Scaling and traditional databases

By way of Greg Linden, a set of reading references from Werner Vogels.

I had the pleasure of sharing a table with Werner Vogels at lunch at the Google Seattle conference on scalability and got a chance to talk briefly with him. One of the things we talked about was how traditional dababase management systems (RDBMSs) had a hard time scaling to accomdate the date sizes that enterprises like Amazon, Google and eBay were dealing with. The point was made that traditional RDBMSs tended to lump everything together and achieved scale through ever bigger machines which was not sustainable in the long run.

I made a few points though: one was that it was probably not economical for traditional dababase vendors to focus on the really big market because it was pretty small and the costs clients of such system would be prohibitive; the other was that these clients were going to need fairly customized solutions, so a generic RBDMS was probably not going to cut it; finally there were some people (such as Wikipedia & YouTube) who were using RBDMSs (mysql in this case) and scaling pretty well provided they used the RDBMS as a table server and segmented their data.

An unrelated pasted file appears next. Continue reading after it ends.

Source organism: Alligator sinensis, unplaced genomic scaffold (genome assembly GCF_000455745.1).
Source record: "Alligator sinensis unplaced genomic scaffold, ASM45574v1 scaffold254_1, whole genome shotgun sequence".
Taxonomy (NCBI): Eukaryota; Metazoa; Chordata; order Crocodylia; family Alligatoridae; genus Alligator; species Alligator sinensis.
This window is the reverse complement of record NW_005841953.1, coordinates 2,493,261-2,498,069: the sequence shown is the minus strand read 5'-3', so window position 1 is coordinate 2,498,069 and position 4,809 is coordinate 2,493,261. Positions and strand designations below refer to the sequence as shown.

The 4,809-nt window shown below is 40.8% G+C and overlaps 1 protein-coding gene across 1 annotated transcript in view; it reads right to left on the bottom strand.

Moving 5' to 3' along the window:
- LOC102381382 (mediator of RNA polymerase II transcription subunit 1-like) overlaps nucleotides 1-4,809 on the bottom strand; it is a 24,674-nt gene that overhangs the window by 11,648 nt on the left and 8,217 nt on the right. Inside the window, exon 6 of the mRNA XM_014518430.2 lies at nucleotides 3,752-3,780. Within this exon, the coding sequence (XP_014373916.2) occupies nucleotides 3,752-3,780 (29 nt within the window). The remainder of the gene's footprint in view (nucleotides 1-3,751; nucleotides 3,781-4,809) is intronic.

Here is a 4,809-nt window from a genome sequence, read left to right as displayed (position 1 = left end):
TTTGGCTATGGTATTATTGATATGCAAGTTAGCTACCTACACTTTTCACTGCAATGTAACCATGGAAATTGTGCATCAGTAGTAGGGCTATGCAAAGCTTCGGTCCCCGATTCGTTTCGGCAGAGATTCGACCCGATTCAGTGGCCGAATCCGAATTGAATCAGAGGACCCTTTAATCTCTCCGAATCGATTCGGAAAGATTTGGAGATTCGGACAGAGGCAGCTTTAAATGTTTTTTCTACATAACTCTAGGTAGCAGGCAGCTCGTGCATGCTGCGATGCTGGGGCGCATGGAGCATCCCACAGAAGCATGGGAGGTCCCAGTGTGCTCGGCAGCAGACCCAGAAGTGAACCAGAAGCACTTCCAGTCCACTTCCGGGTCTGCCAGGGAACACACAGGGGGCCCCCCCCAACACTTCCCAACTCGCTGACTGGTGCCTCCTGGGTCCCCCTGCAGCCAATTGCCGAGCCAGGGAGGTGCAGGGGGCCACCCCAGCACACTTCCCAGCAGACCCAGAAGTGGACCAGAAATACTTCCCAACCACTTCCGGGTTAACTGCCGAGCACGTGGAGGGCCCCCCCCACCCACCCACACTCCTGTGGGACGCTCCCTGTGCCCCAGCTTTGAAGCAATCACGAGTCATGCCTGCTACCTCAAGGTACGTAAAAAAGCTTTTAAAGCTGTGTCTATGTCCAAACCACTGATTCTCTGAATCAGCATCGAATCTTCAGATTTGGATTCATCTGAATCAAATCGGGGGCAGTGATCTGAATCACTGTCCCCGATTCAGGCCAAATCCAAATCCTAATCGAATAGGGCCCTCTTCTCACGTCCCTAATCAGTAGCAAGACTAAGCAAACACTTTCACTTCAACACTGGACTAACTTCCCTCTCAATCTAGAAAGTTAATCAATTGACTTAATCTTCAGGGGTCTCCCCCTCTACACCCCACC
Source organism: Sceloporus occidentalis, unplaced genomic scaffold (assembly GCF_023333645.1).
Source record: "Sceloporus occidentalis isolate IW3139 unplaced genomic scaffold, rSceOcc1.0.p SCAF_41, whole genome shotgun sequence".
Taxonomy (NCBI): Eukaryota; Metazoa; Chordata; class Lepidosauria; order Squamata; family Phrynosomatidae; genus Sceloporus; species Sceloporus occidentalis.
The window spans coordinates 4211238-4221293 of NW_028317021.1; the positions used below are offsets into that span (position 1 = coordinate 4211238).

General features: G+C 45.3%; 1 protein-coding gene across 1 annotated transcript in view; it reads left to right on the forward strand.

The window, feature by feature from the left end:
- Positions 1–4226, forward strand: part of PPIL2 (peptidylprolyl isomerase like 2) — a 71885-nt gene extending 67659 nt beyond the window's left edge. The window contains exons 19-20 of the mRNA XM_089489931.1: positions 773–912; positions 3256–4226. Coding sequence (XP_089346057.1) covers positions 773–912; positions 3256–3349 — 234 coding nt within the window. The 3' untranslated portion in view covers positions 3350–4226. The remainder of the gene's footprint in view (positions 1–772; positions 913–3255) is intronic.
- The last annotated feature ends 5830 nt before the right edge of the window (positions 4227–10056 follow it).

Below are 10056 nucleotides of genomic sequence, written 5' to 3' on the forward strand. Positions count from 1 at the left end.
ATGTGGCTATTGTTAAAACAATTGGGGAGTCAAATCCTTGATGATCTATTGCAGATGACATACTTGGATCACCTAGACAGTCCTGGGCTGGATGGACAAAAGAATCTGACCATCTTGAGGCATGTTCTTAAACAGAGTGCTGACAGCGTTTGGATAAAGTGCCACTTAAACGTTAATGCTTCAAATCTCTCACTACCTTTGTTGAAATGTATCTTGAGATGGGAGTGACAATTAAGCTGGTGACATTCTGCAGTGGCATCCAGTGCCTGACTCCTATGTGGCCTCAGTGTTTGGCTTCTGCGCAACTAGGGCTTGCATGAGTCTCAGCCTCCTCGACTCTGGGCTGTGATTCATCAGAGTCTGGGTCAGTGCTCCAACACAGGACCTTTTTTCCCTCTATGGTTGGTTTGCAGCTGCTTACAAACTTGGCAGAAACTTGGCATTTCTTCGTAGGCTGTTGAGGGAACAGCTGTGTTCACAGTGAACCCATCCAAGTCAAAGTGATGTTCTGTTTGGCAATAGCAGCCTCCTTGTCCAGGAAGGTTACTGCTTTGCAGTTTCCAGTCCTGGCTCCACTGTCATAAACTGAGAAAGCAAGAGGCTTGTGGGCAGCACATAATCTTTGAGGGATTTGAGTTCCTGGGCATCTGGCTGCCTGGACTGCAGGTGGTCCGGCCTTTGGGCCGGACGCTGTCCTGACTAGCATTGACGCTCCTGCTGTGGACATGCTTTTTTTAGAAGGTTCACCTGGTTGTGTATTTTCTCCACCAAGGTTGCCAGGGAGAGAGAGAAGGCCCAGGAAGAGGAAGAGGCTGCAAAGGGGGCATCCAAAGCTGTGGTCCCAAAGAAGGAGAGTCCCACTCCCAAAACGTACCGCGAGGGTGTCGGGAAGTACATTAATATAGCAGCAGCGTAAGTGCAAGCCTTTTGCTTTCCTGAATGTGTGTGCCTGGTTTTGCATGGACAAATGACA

On that last point, if you watch the video of the YouTube session at that conference, you will see a fairly habitual scaling story. Initially mysql works well but does not scale, requiring the application of all sorts of incremental tweaks to get 5%-10% more every month, until the solution of segmenting the data is implemented.

Updated July 10th, 2007 – I just finished reading the interview of Michael Stonebraker by Margo Seltzer mentioned by Werner Vogels, very readable assessment of the state of traditional dababase management systems, strongly recommended.


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